British Airways cabin crews walked off the job for a second day Sunday, upsetting travel plans for scores of customers, but the airline said its contingency plans were working well and more planes were taking off than expected.
The airline — locked in a bitter dispute with workers over a pay freeze and changing working conditions — was forced to cancel or delay hundreds of flights over the weekend as cabin crew launched a three-day strike after negotiations between management and the union collapsed Friday.
Many travelers on their way to the U.S. who were scheduled for brief stopovers at Heathrow, the airline's London hub, were stranded at the airport facing long waits. But BA said it was coping well with the strike, and was able to restore several canceled flights because many crew members ignored the three-day strike call.
"Our contingency plans are continuing to work well on Sunday morning around the world," it said in a statement.
BA said almost all cabin crew at Gatwick airport and about half of those normally working at Heathrow reported to duty Saturday. It said this had enabled it to reinstate more than a dozen of the canceled flights — including those to Miami and Los Angeles, as well as other short-haul European destinations.
The airline said all long-haul aircraft from overseas airports were able to arrive in London as planned on Sunday morning. The airline added there has been no evidence of strikes at any overseas airports directed at its flights.
Union leaders, however, dispute those claims. Unite, the union representing BA cabin crew, said scores of BA planes were grounded, clogging up parking space, and that only one of the normal five planes to New York's JFK airport took off by midday Saturday.
The union also said that nearly 10,000 members did not go to work Saturday and as a result many passengers have complained about in-flight food and services.
BA was able to avoid extended chaos because it had been retraining its staffers to serve as cabin crew and leasing planes and crew from rival carriers to take up some of the shortfall.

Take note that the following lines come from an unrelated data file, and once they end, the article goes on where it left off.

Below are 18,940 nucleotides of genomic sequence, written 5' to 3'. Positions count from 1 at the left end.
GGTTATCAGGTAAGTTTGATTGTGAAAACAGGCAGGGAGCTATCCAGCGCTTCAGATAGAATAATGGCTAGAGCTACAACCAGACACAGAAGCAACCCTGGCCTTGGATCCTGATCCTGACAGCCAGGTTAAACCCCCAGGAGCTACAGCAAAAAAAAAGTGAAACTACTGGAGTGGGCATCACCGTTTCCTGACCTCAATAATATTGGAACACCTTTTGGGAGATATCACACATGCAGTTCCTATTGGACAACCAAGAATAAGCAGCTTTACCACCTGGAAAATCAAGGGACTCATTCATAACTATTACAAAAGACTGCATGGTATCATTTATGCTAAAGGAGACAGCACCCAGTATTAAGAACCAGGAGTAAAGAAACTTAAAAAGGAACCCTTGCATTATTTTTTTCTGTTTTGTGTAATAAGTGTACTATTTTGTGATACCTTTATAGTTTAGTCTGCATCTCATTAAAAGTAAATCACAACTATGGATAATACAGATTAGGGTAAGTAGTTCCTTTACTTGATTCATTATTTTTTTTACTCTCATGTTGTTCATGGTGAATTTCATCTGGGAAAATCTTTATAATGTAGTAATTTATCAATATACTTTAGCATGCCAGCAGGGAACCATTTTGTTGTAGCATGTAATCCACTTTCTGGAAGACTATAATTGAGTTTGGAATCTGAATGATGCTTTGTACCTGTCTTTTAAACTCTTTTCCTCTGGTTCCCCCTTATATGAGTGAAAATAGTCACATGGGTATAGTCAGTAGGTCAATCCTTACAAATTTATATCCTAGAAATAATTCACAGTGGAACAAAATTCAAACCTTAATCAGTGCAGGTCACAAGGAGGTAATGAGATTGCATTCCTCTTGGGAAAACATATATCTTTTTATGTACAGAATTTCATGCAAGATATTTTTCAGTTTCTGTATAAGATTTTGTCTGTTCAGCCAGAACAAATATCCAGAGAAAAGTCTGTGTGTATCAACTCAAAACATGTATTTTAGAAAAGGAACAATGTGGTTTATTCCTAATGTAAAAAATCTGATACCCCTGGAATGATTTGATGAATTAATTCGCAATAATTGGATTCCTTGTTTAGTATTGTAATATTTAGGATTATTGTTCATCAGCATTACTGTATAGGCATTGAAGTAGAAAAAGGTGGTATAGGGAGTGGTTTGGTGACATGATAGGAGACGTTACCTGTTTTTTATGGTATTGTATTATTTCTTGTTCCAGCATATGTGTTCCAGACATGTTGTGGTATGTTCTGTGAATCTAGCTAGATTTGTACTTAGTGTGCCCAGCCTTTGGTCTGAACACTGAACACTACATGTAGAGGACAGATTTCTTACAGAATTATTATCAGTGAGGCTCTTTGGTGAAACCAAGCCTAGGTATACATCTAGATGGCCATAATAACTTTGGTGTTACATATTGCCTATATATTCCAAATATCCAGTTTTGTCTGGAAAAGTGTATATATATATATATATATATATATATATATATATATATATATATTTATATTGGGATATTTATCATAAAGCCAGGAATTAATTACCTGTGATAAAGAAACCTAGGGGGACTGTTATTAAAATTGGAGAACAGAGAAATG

Still, about 1,100 flights out of the 1,950 BA flights scheduled to operate during the three-day walkout were expected to be canceled.
The airline had said at the start of the strike that it could handle 49,000 passengers a day on both Saturday and Sunday — about 65 percent of the average 75,000 for a normal weekend day in March. The airline on Sunday declined to provide details of whether that goal was achieved or discuss the number of flights canceled or delayed.
The acrimony with its workers will be crippling for BA's finances and reputation. Unite was planning a second, four-day walkout due to begin March 27, and it had said more strikes will be scheduled after April 14 if the dispute is not resolved. The union has pledged not to walk out over the busy Easter period.
Union joint general secretary Tony Woodley said he was calling on the board and chairman of BA to intervene and resolve the dispute.
"Today, I will be appealing to British Airways at board level to take matters in hand and restart negotiations to reach an agreement which would allow the strike scheduled for next weekend to be averted and put your airline on the road to recovery," Woodley said in a letter to union members.
Analysts estimated the dispute could cost the airline more than the 63 million pounds ($95 million) that Chief Executive Willie Walsh is trying to save through the changes to workers' pay and conditions.
BA argues that the disputed changes — including a pay freeze in 2010, a switch to part-time work for 3,000 staff and a reduction in cabin crew sizes from 15 to 14 on long-haul flights from Heathrow — are critical for its survival.
The union argues it was not properly consulted on the changes.